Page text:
Jamie Crawford, a visual artist from the UK, works with lens-based media, sculpture, and installation. His work is characteristic of an uncanny, subconscious and oniric artistic conception that allows the spectator to define their own understanding of art. Jamie painted quite early in his career but lately has turned his attention to more immediate, contemporary practices through digital media. His personal interest for the entertainment world inspired his creations with regard to sculptures and performances and led him to master a wide portfolio of work.
In the following, Jamie gives an insight into the makings of five pieces, which he discussed with Laura Scheriau, The Mantle’s Arts & Culture editor.
The staircase leads to a better place, even though it appears the stairs lead to a dark and foreboding space, I would like to think the journey ends at a nice place, as suggested by the orange glow. This oil is typical of the ominous themes in my early paintings. Motifs of staircases and forests were commonplace in those dark yet colorful paintings. My technique here was a quick and heavy application of paint, which contributes to a dense and sculptural sense impressed on the viewer.
This series was a result of experiments with mirrors and homemade kaleidoscopes using both digital and film photography ,including pinhole techniques. I played with the distorted reflections, resulting in both a playful and psychedelic imagery, which multiplies into infinity and darkness. There is no scale and no information available to the viewer to emphasize the abstract quality of these photographs.
Maybe we can’t think outside the box if we’ve never been inside of it. But if I’d never been inside, I would not know to appreciate the outside, either. These boxes were constructed using sticks from local woodland and intense lighting was manipulated to dramatize the effect. It communicates interesting internal/external concerns as the small constructions project a larger impression of trapped light; much like the woodland whence they came. The warm lights and organic materials provide a homely ambience to this dramatic installation.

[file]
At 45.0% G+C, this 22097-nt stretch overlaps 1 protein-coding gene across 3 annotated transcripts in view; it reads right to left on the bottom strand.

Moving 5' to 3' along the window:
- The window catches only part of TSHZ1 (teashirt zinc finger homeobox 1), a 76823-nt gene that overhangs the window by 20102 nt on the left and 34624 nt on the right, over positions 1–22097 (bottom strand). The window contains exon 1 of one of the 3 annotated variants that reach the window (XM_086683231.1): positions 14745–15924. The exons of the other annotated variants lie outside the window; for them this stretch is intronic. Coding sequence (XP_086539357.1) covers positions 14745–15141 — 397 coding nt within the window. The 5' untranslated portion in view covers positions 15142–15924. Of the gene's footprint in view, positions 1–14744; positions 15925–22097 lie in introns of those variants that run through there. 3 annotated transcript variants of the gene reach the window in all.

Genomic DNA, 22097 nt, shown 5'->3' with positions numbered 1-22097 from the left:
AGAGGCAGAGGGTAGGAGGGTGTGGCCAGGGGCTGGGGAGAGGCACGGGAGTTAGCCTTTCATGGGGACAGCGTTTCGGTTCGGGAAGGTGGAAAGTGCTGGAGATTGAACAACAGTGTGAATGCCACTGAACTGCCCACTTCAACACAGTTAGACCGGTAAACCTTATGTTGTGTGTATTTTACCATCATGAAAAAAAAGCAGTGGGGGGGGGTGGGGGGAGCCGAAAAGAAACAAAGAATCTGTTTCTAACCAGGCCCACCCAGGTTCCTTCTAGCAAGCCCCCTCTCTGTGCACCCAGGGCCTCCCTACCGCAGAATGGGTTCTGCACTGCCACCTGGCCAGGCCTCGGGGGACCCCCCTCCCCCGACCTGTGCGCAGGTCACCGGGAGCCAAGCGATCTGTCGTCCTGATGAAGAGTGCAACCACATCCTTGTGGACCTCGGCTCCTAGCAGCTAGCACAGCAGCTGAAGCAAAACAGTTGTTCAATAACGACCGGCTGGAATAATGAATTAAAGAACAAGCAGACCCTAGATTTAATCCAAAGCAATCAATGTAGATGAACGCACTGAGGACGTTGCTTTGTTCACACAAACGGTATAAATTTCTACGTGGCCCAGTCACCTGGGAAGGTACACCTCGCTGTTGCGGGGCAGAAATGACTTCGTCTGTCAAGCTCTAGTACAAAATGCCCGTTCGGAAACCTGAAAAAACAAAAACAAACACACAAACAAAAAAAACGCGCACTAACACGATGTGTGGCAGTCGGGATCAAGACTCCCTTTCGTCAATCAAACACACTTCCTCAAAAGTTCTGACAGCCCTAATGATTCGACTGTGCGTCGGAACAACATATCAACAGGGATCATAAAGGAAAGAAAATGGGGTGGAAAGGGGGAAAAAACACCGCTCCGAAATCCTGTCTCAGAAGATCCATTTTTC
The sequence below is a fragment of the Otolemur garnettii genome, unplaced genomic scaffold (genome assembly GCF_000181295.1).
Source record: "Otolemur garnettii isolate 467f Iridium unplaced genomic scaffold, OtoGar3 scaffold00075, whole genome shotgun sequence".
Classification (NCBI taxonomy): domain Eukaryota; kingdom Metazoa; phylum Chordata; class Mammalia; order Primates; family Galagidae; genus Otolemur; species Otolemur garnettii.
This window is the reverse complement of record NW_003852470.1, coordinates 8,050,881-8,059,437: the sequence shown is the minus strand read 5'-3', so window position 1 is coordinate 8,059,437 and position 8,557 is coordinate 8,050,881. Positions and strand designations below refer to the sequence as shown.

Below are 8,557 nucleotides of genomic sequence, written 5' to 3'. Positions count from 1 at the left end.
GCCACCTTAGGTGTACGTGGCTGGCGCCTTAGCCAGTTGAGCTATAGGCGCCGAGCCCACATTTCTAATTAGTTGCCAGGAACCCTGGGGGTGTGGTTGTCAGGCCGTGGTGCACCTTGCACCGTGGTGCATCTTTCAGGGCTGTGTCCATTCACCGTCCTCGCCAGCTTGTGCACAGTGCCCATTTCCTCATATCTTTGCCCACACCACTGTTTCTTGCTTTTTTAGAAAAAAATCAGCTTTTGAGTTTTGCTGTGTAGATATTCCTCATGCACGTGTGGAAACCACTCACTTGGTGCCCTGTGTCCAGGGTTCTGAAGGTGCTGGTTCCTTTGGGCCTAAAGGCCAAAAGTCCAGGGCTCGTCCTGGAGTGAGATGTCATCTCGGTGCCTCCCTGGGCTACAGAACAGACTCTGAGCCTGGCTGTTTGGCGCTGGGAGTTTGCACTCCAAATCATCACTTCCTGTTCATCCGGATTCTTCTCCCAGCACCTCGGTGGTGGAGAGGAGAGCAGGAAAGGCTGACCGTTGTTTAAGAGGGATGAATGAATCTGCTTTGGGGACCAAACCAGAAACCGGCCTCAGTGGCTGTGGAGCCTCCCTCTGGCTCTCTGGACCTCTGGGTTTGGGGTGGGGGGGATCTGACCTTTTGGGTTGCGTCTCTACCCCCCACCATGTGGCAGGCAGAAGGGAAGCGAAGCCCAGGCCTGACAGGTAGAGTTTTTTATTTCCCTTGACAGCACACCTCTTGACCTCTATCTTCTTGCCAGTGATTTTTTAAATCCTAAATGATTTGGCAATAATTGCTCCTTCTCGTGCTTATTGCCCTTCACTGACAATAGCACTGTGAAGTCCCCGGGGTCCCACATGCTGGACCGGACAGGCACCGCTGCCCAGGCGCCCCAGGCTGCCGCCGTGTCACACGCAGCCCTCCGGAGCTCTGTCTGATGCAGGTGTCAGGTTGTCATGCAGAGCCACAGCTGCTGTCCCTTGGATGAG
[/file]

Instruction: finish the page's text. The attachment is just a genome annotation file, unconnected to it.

Constructed using found plywood nailed to the wall, this work is a result of my interest in the paranoiac-critical method as developed by Dalí. The collected timber has been cropped into various portraits, each with their own character. I am obsessed with double imagery, self-reflection, and the parodies of observing and being observed. Imagine in a forest, only trees are watching - but there is the gaze from both the wood and the viewer. It is only our ability to recognize faces in inanimate objects that completes this piece. If we’re being watched as we are watching ourselves, there is no place without observation. The question of a sound being heard if there’s no one there to hear it is obsolete, not only because of the rules of physics but because there is always an observer.
No! Pagliaccio Non Son! (2011); film (3:08)
I directed and realized short films that enabled me to capture the essence of a personal vision in our contemporary and fast-moving environment. As an artist fascinated by dreams and the subconscious, dreams and visions appear in my work with varying degrees of literality. In this film I am portraying a somber individual having a day at a theme park full of happy people. It is pretty much a literal translation of a dream I had, being painted like Gene Simmons and milling dolefully around a theme park. Definitely in the tradition of Pagliacci. The accompanying music is therefore taken from Pavarotti’s Pagliacci when the protagonist clown is exclaiming "No! I am not a clown!" I would like to say that this was also part of my dream, but actually the song was put in purely as an afterthought.
Ex Arte, Painting, Sculpture, Art